Women have been worse hit than men by the Government's austerity measures, David Cameron admitted yesterday as he offered a personal mea culpa for disparaging remarks that he made about two female MPs.
Polls show that support for the Tories among young female voters has dropped by 10 per cent since the election and approval ratings for the Government among women have plummeted. Acknowledging this, Mr Cameron said women had borne the brunt of public sector pay freezes and job cuts and accepted that his personal tone could be perceived as sexist.
"This Government has to do difficult things," he said. "I think that's probably had an impact on families and on many women and that causes great concern. We've got to do better at explaining why this is necessary."
Mr Cameron apologised for previous comments in the House of Commons when he told Labour's Treasury spokeswoman Angela Eagle to "calm down, dear" and appeared to belittle one of his own MPs, Nadine Dorries. "If I offended anyone, I am hugely sorry," he said. "What I find frustrating is that I'm not a sort of 'All right luv, I'm down at the pub tonight' whatever. That's not me. But obviously I've come across in this way."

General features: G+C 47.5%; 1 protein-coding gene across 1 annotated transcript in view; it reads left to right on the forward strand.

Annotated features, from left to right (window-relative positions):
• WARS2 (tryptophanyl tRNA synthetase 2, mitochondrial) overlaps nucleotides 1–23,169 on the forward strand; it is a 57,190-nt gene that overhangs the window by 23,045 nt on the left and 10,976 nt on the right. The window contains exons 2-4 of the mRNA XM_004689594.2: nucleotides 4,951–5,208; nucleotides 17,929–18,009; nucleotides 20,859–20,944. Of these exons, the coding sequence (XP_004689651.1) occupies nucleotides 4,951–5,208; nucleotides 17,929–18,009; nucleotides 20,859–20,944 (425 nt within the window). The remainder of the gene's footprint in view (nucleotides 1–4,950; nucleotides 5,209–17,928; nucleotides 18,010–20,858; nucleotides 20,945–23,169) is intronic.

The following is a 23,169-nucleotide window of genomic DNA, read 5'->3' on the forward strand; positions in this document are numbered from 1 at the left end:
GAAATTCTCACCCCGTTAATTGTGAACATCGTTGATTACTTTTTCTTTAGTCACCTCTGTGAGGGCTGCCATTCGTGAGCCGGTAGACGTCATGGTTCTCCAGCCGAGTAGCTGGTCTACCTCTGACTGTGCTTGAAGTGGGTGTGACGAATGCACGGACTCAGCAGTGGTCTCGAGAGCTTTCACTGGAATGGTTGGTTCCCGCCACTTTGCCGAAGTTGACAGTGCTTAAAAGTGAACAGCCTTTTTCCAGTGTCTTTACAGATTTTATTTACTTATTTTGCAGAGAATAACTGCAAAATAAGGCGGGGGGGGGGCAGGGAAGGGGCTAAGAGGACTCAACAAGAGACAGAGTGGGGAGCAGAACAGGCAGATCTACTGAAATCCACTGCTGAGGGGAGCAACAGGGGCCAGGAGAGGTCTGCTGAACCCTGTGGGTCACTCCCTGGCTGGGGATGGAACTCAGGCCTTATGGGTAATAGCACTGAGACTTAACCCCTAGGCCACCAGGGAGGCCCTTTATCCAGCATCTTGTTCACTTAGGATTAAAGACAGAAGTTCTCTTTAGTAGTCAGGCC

Harriet Harman, Labour's deputy leader, said: "Women will not accept this apology unless it comes with a U-turn on cuts to childcare and on threats to maternity leave."